GAO Report: Unprepared for Bioterrorism
October 2, 2001
The federal government's plan for responding to bioterrorism is "a collection of poorly coordinated, often underfunded, projects" that span 11 separate Cabinet-level agencies, according to the first comprehensive report on the subject since the Sept. 11 attacks.
The study by the General Accounting Office, an investigative arm of Congress, warns that state and local health departments appear equally unprepared to deal with a biological assault, although they are likely to be the first to respond. Many of the federal bioterrorism programs are still in their infancy, with little more than start-up money, says the draft report.
- For example, the federal Centers for Disease Control and Prevention in Atlanta formally began a bioterrorism program in 1999, although the agency did not receive its first infusion of cash -- $9.2 million -- until this fiscal year.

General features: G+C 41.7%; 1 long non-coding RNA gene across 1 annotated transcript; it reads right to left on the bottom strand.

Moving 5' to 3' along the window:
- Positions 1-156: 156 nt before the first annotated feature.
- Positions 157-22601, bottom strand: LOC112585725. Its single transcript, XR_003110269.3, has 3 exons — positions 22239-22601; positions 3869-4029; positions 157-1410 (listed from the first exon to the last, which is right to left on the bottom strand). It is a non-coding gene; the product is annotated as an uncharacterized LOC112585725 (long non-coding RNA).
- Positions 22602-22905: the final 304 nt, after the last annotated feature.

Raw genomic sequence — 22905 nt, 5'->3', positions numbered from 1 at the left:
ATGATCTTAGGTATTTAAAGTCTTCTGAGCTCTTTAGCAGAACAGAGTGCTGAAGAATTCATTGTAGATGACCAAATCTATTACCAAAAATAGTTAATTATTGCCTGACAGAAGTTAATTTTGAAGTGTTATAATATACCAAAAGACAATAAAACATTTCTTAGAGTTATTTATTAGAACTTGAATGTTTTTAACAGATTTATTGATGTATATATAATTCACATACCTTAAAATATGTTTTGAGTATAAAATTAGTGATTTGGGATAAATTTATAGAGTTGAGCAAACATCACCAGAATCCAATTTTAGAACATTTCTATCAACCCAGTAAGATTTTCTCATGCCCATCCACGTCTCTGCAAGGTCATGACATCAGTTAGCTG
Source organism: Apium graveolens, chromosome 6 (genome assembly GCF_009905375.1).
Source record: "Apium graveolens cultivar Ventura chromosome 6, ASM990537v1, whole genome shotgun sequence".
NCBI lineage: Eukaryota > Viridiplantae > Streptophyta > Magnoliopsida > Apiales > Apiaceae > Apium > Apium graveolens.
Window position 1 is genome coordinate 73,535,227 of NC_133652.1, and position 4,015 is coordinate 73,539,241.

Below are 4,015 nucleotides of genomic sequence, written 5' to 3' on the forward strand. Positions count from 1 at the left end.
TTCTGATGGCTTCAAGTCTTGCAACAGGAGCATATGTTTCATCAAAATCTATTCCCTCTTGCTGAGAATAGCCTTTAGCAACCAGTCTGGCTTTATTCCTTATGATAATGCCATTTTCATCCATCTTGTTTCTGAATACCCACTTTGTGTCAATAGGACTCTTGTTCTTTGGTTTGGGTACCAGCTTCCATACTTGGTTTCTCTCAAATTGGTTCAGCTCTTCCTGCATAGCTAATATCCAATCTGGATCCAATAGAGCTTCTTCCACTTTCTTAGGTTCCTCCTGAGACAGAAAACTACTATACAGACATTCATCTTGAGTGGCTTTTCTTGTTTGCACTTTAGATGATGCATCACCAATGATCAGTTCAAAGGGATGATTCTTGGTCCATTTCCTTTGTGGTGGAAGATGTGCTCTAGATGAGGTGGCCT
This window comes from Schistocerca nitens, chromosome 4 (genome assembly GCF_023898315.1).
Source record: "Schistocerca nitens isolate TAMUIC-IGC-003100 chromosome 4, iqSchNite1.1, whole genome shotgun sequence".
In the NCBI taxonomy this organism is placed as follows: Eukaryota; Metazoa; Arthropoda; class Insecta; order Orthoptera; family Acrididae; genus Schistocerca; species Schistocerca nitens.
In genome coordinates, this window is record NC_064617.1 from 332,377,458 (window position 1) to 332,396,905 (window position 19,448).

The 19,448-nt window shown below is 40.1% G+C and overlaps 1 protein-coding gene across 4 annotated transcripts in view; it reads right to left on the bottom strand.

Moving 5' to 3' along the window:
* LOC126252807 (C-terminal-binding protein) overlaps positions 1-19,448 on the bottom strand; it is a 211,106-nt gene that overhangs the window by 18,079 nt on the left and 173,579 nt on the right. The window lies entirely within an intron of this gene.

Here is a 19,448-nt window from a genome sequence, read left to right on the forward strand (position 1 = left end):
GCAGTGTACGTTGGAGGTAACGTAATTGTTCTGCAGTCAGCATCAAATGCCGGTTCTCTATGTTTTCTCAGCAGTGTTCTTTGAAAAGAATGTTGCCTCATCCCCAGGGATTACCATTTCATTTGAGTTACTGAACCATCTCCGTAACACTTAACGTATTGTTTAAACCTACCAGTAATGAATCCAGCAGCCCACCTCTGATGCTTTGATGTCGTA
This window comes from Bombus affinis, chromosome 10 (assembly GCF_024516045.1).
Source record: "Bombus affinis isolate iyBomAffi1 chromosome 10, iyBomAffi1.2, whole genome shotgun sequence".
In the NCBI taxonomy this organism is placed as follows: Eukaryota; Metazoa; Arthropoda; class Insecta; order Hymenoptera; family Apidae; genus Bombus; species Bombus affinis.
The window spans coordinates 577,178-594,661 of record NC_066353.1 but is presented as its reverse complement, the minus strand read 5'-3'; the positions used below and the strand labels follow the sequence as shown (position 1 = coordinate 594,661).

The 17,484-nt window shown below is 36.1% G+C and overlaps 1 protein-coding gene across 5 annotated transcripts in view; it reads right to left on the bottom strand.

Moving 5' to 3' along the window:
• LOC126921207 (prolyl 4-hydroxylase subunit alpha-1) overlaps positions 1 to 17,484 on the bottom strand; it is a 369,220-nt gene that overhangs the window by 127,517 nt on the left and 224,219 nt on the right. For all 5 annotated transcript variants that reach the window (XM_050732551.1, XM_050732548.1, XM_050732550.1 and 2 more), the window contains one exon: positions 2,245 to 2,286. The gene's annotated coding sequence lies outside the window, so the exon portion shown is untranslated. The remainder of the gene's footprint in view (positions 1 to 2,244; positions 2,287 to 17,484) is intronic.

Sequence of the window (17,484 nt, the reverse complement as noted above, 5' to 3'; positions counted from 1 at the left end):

- All told, the CDC budget includes $148 million for bioterrorism, though much of that money is spent on developing vaccines or purchasing medications for national stockpiles.
- As of January 2001, not one of the National Guard's civil support teams designed to deploy within four hours of an attack, "had received necessary certification, and none were in use."
- The Pentagon received $93 million for the teams, which have a broader mandate of responding to attacks by all types of weapons of mass destruction.
In this year's budget, the Bush administration has allocated $343 million to deal with a biological attack, $113 million of which is for the Pentagon to protect soldiers in the field. The rest, which amounts to less than $1 per U.S. civilian, goes to projects as diverse as environmental assessments, pharmaceutical stockpiles and computer upgrades.
Source: Ceci Connolly, "GAO Report Says Federal Government Is Unprepared For Bioterrorism," Washington Post, September 28, 2001; based on " Bioterrorism: Federal Research and Preparedness Activities," GAO-01-915, September 28, 2001.
For GAO report
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